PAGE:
JavaPorts: A framework to facilitate the rapid prototyping of cluster computing application
Date: November 14th, 2003, 2:30pm, room 442 Dana (ECE Dept. Conference room).
Clusters of Workstations are networked groups of machines which can provide, at low-cost, computing power comparable to that of supercomputers for coarse-grain parallel processing. However, there is currently a lack of environments to facilitate the rapid prototyping of applications for clusters. Cluster users are forced today to learn using message passing libraries that require considerable effort to master. The inter-task communication details as well as issues such as message packaging, distributed termination and exception handling should not concern the parallel computing developers. Instead, software systems for the rapid prototyping of cluster applications should hide the communication and coordination details and allow programmers to concentrate on modeling, design and implementation of the parallel and distributed application.
JavaPorts is such a software system for cluster computing. Although code reusability and component support are important traits of the design, its ultimate value added is the ease with which a component based application can be built and its tasks assigned to sets of networked resources. The programmer may utilize visual tools to compose an application from new or existing components. Code skeletons for components are realized through automatically created Java or Matlab templates. JavaPorts offers tools for compiling and launching automatically the application in the cluster nodes. Another powerful characteristic of this design is the distributed termination accomplished at the application level and transparently to the user code. Furthermore to the best of our knowledge JavaPorts is the only framework that allows the integration of interacting Matlab and Java components into the same parallel and distributed application. JavaPorts supports adequately all phases of the software development from application modeling to launching and allows the non-expert programmer to build correct parallel and distributed applications easily. The latest version of JavaPorts (v 2.5) runs in Solaris and Linux clusters (with or without NFS support).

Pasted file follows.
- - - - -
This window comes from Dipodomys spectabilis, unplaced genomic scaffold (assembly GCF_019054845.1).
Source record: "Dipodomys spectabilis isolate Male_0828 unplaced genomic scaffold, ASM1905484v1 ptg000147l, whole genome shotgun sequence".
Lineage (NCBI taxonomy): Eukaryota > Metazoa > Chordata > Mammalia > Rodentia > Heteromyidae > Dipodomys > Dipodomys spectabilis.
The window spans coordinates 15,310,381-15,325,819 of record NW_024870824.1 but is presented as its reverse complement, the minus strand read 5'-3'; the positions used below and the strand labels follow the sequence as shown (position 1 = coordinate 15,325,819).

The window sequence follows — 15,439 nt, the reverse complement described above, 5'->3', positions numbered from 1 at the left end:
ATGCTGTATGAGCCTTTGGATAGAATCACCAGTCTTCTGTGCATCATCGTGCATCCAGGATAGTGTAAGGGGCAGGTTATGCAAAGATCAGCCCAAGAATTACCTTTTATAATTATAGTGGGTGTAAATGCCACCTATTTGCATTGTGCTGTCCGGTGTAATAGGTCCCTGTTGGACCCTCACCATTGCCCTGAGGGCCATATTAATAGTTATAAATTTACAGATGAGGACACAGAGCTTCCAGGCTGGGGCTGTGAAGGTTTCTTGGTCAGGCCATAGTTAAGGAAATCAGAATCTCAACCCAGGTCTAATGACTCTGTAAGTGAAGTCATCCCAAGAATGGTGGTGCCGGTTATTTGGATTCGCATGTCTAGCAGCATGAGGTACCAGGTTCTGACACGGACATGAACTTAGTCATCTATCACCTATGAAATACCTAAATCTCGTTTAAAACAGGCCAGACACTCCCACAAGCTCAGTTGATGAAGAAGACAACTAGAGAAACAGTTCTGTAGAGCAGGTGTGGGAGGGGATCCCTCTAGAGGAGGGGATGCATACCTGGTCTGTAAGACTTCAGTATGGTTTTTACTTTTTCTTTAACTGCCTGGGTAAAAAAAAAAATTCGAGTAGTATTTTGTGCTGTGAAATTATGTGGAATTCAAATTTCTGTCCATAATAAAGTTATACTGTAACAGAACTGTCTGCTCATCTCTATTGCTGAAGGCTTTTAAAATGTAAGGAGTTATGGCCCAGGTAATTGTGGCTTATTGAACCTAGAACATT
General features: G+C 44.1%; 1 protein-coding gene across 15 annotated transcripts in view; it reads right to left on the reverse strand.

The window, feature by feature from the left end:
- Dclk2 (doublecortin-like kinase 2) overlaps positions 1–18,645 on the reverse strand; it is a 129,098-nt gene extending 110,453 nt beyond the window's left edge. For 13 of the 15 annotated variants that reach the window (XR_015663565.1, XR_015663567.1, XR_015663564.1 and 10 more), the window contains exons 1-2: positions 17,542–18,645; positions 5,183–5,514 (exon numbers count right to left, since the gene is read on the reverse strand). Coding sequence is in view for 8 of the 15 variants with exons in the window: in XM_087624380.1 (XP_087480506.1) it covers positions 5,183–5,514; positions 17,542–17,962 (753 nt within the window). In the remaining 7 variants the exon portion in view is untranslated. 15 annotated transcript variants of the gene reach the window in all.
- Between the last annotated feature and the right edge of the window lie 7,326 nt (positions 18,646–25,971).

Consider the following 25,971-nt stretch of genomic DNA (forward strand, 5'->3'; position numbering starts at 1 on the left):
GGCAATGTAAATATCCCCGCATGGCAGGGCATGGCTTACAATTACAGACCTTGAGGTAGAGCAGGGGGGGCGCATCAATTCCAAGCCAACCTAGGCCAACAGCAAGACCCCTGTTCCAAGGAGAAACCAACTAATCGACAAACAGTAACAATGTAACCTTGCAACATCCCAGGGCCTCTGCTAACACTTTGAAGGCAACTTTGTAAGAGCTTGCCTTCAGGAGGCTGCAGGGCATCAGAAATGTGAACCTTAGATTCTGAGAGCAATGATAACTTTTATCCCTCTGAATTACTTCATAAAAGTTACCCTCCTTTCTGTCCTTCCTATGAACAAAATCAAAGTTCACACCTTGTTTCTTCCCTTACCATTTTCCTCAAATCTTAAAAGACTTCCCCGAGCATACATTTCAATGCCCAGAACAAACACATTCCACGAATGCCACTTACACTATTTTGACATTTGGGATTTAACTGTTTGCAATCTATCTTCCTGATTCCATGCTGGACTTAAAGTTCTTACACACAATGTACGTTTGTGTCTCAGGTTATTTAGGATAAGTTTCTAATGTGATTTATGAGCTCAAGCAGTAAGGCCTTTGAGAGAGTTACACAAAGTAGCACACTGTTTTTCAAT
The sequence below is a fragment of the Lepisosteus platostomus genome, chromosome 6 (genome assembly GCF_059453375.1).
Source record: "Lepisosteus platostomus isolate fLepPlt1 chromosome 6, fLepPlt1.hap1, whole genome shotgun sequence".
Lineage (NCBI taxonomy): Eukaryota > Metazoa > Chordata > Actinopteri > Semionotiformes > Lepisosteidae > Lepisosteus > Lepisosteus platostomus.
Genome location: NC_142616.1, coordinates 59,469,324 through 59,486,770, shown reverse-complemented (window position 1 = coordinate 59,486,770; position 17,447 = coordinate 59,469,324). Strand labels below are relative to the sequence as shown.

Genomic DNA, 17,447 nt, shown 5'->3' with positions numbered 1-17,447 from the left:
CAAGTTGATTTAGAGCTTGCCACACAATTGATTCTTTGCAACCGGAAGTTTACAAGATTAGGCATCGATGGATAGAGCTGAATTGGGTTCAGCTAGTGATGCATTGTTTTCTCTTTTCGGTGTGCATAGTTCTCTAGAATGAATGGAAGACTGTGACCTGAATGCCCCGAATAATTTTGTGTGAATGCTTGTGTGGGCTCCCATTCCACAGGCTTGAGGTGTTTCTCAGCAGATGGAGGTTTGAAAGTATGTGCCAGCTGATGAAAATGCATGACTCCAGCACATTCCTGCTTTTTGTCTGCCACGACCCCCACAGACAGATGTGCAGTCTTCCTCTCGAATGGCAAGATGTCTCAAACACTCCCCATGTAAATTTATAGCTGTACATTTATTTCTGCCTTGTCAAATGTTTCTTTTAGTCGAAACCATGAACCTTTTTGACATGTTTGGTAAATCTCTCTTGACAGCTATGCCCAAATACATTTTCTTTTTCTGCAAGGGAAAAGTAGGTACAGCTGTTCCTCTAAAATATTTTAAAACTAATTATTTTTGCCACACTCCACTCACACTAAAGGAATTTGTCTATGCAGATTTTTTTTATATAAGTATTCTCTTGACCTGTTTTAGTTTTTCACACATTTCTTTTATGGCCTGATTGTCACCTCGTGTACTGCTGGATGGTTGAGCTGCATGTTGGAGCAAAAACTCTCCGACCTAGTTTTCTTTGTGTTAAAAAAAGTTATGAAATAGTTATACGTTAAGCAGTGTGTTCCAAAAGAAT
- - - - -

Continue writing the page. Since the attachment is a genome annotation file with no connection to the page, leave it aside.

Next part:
JavaPorts was designed using Object-Oriented Software Engineering methodologies with emphasis on modularity and reusability of code. Its implementation does not contain native code and it is entirely composed of pure Java classes. Although it currently targets cluster computing, future plans include extending it to support computing in wide area networks that may also involve nodes such as mobile terminals, embedded systems, and and grid scale resources.
Committee: Prof. D. Kaeli, Prof. M. Leeser, Prof E. Manolakos (thesis advisor)